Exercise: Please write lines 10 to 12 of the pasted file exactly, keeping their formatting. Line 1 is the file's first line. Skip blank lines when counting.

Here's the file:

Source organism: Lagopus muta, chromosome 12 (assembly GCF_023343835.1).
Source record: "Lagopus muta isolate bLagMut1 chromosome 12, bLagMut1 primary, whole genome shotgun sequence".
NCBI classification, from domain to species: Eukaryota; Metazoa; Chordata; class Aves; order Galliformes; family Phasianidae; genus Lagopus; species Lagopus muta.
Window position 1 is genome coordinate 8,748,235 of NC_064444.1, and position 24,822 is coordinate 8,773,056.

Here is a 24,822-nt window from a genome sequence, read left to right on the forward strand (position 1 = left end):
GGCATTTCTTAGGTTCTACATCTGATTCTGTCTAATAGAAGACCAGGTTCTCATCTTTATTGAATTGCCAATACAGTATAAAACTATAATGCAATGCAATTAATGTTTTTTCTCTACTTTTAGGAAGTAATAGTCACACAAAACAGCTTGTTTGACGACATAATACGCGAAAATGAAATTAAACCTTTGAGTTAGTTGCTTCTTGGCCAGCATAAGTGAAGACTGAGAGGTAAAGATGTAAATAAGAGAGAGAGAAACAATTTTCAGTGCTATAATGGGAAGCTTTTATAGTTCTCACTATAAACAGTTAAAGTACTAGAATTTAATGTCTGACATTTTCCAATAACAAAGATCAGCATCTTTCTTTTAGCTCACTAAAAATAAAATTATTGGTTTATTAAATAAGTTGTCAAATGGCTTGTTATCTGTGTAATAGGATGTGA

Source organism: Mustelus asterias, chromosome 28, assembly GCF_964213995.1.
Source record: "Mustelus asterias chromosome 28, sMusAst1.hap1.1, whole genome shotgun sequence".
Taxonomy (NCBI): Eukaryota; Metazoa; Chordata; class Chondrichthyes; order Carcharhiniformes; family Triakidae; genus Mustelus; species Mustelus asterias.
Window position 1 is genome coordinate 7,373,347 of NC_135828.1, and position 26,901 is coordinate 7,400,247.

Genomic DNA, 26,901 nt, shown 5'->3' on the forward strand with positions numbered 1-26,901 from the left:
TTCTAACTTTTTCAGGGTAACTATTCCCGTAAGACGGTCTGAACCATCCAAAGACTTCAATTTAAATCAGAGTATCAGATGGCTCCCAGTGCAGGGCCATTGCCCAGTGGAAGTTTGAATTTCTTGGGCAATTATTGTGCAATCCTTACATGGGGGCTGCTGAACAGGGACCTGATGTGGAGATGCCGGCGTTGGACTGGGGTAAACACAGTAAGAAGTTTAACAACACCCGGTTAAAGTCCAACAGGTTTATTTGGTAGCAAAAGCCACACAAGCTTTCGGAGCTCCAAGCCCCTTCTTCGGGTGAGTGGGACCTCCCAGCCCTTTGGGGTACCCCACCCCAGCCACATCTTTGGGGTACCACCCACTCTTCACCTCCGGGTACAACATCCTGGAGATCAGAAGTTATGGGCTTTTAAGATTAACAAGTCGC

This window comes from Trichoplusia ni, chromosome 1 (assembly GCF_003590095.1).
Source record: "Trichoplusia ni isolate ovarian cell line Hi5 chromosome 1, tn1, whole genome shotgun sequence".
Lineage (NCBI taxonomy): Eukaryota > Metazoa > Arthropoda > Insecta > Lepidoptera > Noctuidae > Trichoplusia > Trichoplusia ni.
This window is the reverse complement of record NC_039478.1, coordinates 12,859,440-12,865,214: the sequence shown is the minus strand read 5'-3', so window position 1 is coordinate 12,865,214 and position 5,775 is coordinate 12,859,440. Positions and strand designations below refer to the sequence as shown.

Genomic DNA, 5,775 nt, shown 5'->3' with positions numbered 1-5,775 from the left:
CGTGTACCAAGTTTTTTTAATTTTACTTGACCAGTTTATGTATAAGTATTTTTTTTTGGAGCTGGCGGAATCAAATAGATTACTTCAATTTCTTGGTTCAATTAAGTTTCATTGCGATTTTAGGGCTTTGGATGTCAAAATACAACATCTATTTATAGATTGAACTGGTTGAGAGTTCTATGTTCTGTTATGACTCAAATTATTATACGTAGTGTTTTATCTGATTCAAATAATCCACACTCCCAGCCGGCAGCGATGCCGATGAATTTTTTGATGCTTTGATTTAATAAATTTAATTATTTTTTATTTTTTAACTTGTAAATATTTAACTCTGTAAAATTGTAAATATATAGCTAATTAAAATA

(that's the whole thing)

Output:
Window position 1 is genome coordinate 7,373,347 of NC_135828.1, and position 26,901 is coordinate 7,400,247.

Genomic DNA, 26,901 nt, shown 5'->3' on the forward strand with positions numbered 1-26,901 from the left:
TTCTAACTTTTTCAGGGTAACTATTCCCGTAAGACGGTCTGAACCATCCAAAGACTTCAATTTAAATCAGAGTATCAGATGGCTCCCAGTGCAGGGCCATTGCCCAGTGGAAGTTTGAATTTCTTGGGCAATTATTGTGCAATCCTTACATGGGGGCTGCTGAACAGGGACCTGATGTGGAGATGCCGGCGTTGGACTGGGGTAAACACAGTAAGAAGTTTAACAACACCCGGTTAAAGTCCAACAGGTTTATTTGGTAGCAAAAGCCACACAAGCTTTCGGAGCTCCAAGCCCCTTCTTCGGGTGAGTGGGACCTCCCAGCCCTTTGGGGTACCCCACCCCAGCCACATCTTTGGGGTACCACCCACTCTTCACCTCCGGGTACAACATCCTGGAGATCAGAAGTTATGGGCTTTTAAGATTAACAAGTCGC